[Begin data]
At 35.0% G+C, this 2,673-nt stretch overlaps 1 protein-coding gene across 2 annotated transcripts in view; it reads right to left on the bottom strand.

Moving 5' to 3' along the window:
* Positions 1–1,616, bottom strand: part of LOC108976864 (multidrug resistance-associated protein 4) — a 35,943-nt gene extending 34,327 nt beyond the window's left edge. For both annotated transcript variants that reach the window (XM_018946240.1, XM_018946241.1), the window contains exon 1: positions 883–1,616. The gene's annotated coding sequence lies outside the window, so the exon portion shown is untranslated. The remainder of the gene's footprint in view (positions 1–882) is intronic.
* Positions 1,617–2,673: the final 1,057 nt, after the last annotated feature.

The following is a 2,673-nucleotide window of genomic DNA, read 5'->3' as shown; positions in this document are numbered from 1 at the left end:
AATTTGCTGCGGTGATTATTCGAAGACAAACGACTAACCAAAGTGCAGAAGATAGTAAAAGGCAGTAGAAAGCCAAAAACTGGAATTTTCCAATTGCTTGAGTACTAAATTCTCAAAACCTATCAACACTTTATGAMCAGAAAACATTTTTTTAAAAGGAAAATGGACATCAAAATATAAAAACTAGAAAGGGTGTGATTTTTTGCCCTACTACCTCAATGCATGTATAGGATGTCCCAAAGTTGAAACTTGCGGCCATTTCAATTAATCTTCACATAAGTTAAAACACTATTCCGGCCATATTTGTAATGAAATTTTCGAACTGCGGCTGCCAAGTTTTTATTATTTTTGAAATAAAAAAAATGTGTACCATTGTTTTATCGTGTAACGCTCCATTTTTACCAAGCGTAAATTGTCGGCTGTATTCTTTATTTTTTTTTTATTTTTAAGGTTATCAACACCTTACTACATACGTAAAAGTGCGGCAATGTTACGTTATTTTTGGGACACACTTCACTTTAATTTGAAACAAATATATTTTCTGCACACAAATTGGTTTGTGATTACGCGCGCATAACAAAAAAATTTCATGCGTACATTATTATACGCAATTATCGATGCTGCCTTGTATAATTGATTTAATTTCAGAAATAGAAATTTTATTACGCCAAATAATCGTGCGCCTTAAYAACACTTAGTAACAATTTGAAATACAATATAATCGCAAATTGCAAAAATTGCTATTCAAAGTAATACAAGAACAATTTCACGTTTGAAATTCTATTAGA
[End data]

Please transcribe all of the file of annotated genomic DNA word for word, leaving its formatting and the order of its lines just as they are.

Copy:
At 35.0% G+C, this 2,673-nt stretch overlaps 1 protein-coding gene across 2 annotated transcripts in view; it reads right to left on the bottom strand.

Moving 5' to 3' along the window:
* Positions 1–1,616, bottom strand: part of LOC108976864 (multidrug resistance-associated protein 4) — a 35,943-nt gene extending 34,327 nt beyond the window's left edge. For both annotated transcript variants that reach the window (XM_018946240.1, XM_018946241.1), the window contains exon 1: positions 883–1,616. The gene's annotated coding sequence lies outside the window, so the exon portion shown is untranslated. The remainder of the gene's footprint in view (positions 1–882) is intronic.
* Positions 1,617–2,673: the final 1,057 nt, after the last annotated feature.

The following is a 2,673-nucleotide window of genomic DNA, read 5'->3' as shown; positions in this document are numbered from 1 at the left end:
AATTTGCTGCGGTGATTATTCGAAGACAAACGACTAACCAAAGTGCAGAAGATAGTAAAAGGCAGTAGAAAGCCAAAAACTGGAATTTTCCAATTGCTTGAGTACTAAATTCTCAAAACCTATCAACACTTTATGAMCAGAAAACATTTTTTTAAAAGGAAAATGGACATCAAAATATAAAAACTAGAAAGGGTGTGATTTTTTGCCCTACTACCTCAATGCATGTATAGGATGTCCCAAAGTTGAAACTTGCGGCCATTTCAATTAATCTTCACATAAGTTAAAACACTATTCCGGCCATATTTGTAATGAAATTTTCGAACTGCGGCTGCCAAGTTTTTATTATTTTTGAAATAAAAAAAATGTGTACCATTGTTTTATCGTGTAACGCTCCATTTTTACCAAGCGTAAATTGTCGGCTGTATTCTTTATTTTTTTTTTATTTTTAAGGTTATCAACACCTTACTACATACGTAAAAGTGCGGCAATGTTACGTTATTTTTGGGACACACTTCACTTTAATTTGAAACAAATATATTTTCTGCACACAAATTGGTTTGTGATTACGCGCGCATAACAAAAAAATTTCATGCGTACATTATTATACGCAATTATCGATGCTGCCTTGTATAATTGATTTAATTTCAGAAATAGAAATTTTATTACGCCAAATAATCGTGCGCCTTAAYAACACTTAGTAACAATTTGAAATACAATATAATCGCAAATTGCAAAAATTGCTATTCAAAGTAATACAAGAACAATTTCACGTTTGAAATTCTATTAGA